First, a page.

Summer camp for the young me was this: wet socks drying on hickory branches. Cold Dr. Pepper from the canteen. Legs dangling from the top balcony of Amity Hall, lost in a continual conversation with stars and the dirt beneath.
Add Walt Whitman and replace Dr. Pepper with kombucha. A few 30 years later, give and take. There were friendship bracelets, Palo Santo sticks, journal entries in longhand. Kayaks in the dock awaiting adventure, rest. Souls awaiting the same.
This year has been a season of deep renewal for me, and also for my family. We’ve trekked through marshes at sunrise, caught frogs with our hands, slipped on wet limestone rocks, kissed bloody knees, carried each other home. I left social media behind for the better part of it, choosing fuzzy memories over sharpened photos. Perhaps a commenter last month said it best: It’s so good to see you! I’d forgotten you existed.
(There are seasons I’ve spent having forgotten the same.)
In truth, I’d come here to speak. As it always happens, I left having heard.
Moment after moment, I witnessed campers stuffing hope in their Herschels. Over PB and rhubarb, I met a grieving woman who hiked Ireland in honor of a late father. While forest bathing, a woman whispered to me that she was newly pregnant after a 14-year journey through infertility. On the last night, a woman suffered a panic attack in the top bunk; the collective words of healing cabinmates coursed through her veins when a forgotten Celexa couldn’t.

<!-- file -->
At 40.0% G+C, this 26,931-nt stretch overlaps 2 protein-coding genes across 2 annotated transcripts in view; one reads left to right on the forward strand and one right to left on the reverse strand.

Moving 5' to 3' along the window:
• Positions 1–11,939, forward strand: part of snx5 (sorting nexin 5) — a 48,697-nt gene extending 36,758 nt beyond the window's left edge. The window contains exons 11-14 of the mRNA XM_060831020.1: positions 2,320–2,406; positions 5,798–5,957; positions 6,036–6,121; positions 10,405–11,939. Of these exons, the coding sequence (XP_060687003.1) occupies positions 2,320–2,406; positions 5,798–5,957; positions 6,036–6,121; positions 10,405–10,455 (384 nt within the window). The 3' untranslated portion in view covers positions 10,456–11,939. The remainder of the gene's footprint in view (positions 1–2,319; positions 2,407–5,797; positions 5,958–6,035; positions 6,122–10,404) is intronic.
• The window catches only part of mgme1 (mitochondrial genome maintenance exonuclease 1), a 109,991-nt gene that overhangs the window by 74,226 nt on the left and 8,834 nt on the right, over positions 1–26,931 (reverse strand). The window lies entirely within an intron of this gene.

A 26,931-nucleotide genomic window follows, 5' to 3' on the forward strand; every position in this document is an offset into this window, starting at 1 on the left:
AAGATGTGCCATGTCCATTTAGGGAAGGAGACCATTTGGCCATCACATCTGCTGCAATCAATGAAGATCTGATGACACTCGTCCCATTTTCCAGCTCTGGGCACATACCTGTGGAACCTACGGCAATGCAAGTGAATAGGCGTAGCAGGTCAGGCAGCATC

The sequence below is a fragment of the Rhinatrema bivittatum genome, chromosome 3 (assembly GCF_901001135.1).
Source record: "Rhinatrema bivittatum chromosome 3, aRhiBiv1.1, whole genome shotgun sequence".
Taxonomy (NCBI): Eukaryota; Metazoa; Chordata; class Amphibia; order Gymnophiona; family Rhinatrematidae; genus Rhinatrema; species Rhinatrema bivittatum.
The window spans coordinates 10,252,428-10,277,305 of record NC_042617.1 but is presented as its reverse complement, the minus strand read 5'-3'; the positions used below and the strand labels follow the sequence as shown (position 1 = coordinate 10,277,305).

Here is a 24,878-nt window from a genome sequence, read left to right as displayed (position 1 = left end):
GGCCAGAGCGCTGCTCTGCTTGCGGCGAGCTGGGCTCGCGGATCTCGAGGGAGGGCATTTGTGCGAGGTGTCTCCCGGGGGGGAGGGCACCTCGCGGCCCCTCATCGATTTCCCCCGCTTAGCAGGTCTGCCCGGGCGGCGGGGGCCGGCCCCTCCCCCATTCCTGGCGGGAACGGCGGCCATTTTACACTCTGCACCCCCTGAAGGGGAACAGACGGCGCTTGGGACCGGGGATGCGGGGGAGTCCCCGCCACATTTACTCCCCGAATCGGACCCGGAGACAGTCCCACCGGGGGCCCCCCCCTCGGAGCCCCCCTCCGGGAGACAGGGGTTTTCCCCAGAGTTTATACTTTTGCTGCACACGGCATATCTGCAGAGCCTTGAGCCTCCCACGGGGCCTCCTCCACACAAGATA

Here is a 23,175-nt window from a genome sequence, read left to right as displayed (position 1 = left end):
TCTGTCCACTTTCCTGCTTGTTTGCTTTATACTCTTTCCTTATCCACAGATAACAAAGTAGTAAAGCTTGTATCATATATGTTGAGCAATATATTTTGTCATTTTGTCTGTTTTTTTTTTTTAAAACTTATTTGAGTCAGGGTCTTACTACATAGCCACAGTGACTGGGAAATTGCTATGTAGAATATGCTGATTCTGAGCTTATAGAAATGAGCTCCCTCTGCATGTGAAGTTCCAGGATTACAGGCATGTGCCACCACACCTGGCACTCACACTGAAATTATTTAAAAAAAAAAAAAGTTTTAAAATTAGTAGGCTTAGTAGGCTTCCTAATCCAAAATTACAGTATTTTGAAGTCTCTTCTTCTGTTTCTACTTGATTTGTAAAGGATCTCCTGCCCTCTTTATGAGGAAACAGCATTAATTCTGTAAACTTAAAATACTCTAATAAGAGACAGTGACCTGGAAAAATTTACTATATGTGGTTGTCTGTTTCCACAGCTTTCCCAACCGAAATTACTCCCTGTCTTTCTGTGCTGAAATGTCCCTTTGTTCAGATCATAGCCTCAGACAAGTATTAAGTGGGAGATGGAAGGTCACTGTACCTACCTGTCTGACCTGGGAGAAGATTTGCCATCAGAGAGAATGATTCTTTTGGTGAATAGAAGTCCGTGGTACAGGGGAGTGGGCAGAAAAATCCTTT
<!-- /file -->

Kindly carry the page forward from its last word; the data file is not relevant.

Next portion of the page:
The beauty of summer camp is this: you show up with sneakers ready for a getaway. But instead, you encounter a get-in.
You come for rest, for rejuvenation. You think it might be a nice bonus to meet someone with an answer to what’s weighing on your heart. Maybe you’ll bump into her at the pool, or roasting S’mores, or on a wooded horseback ride.
What happens is this: you depart realizing she’s you, and has been along.
(You promise to keep in touch.)
Here’s the thing: rest is not void of risk. It takes great risk to slow the heck down, to dig our heels into mud and commit to standing still for a second or two. It takes great risk to stop a world you believe you’re responsible for spinning.
But still it spins, and after a long weekend, new friends exchange email addresses, zip duffel bags, walk the gravel pavement to cars and buses and vans – each with a question heavy on their minds: How to retreat from a retreat?
I unlock my dusty minivan to return to my own, and I overhear a woman giving directions to an Uber driver:
Just head to the trees, you’ll find the way through.